Investors that have not been fixated on Greece may have noticed that Eurozone industrial output is currently at a 12- month high with the comparable figure for the region excluding France and Germany at its best since March 1997. Credit demand across Europe is also currently at its strongest level in eight years, according to Credit Suisse. Given the relatively small size of Greece noted earlier (and the fact that 75% of its GDP is domestically based with a large percentage of the remainder derived from tourism), these trends look broadly sustainable. Nonetheless, Greece should again serve as a crucial reminder of the need for the rest of the Eurozone to continue with reform. In France and Italy in particular, more needs to be done, although we are encouraged by the gradual direction of travel.
What potentially matters most for global investors: US monetary policy?
Janet Yellen has tried to be as explicit as her role permits in highlighting that the tightening of US interest rates will be ‘gradual’ and that they will not follow a ‘mechanical’ formula. This is encouraging, but investors still raise two potentially valid concerns: first, whether the economy is robust enough to support rate rises; and second, whether a meaningful acceleration in wages may force the Federal Reserve to embark on a more assertive policy. Our simple answer is affirmative to the former and negative regarding the latter, at least for now.
Most of the recent data suggest that the first quarter slowdown in the US economy was caused by temporary factors. Indeed, consumers are currently spending at levels last seen six years ago. Furthermore, with jobless claims below 300,000 for 16 consecutive weeks, the labour market seems in good health. Job openings across the country are currently ahead of their 2000 peak. In other words, there is greater job demand now than in the Internet boom era, when unemployment was 1.5% lower than current levels. Importantly, however, job creation is occurring while inflation remains benign. In the US, it is presently just 0.9%, still very low for this stage of the cycle (having been below the Fed’s 2.0% target level for 38 consecutive months), but something that will require monitoring.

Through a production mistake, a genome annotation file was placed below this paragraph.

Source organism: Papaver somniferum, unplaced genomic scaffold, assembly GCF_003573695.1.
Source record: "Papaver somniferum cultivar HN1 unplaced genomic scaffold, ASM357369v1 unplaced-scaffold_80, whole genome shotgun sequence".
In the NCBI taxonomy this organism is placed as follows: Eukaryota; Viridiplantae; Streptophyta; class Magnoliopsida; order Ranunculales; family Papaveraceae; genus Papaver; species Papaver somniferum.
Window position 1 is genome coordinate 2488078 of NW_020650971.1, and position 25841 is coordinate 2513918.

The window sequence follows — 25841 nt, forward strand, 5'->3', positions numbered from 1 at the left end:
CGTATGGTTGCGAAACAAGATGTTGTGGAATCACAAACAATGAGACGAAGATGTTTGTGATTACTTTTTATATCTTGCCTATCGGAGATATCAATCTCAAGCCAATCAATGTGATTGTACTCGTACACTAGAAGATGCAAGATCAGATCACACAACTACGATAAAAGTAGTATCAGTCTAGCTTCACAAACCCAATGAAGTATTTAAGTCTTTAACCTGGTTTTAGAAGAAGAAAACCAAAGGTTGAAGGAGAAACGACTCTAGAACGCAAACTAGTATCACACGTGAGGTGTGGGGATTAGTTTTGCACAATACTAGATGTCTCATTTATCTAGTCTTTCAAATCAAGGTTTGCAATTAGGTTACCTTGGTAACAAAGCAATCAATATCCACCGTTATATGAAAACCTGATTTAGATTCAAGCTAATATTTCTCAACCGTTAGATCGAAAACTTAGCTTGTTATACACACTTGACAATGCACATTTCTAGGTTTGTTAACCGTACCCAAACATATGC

The conclusion we draw is that the US in 2015 does not appear to be either Japan in 2000 or Europe in 2011. Interest rate rises – when they happen – will unlikely push the US back into recession. Furthermore, investors have arguably pre-empted an outcome of gradually higher rates. Greece notwithstanding, the steepening of the US yield curve and the rise in inflation break-evens (the difference between the nominal yield and the real yield on an inflation-linked bond) suggest that reflation is becoming increasingly discounted. US equities have proven remarkably robust (the S&P trading in a tight range of 2,050-2,100 for much of 2015) this year, while yields on 10-year Treasuries have strengthened by over 70 basis points from their lows. This reinforces our conviction in the generally overvalued nature of credit relative to equities and we would expect this trend to be broadly sustained for some time, at least until the 10-year yield exceeds 3.0%.
Europe’s recent equity price action looks small compared to China’s: buy China
Almost as many column inches have been filled with the debate over whether the price action in the Chinese equity market is heralding the end of the country’s bull market as have been occupied with musings over Greece’s future. Sure, a fall of some 20% since the Shanghai Composite’s 12 June high marks a major correction, but investors should be mindful of the 100%+ rise in the market in the last year and the fact that such notable opportunities to reconsider the investment case are rare.
The negative arguments centred around excess equity supply (from new IPOs), weak earnings growth in the context of economic deceleration and high levels of margin debt focus on near-term sources of concern and seemingly miss the bigger picture, namely one of structural change in China. Six key points are worth highlighting. First, real interest rates are still positive, suggesting that the Central Bank has ample room to continue easing monetary policy. Next, there is also plenty of scope for the government to be more accommodative in its fiscal policy. In addition, it seems clear that the ongoing transition of the Chinese economy from central planning to more of a market orientation will continue. Combined with this, the active reform of state-owned enterprises constitutes one of the most significant changes to Chinese policy in over two decades. Meanwhile, the campaign against corruption remains ongoing. Finally, consider valuation: current metrics are markedly below peak levels. Multiple reasons suggest that investing in China now for the longer-term constitutes a compelling strategy.
Alexander Gunz, Fund Manager, Heptagon Capital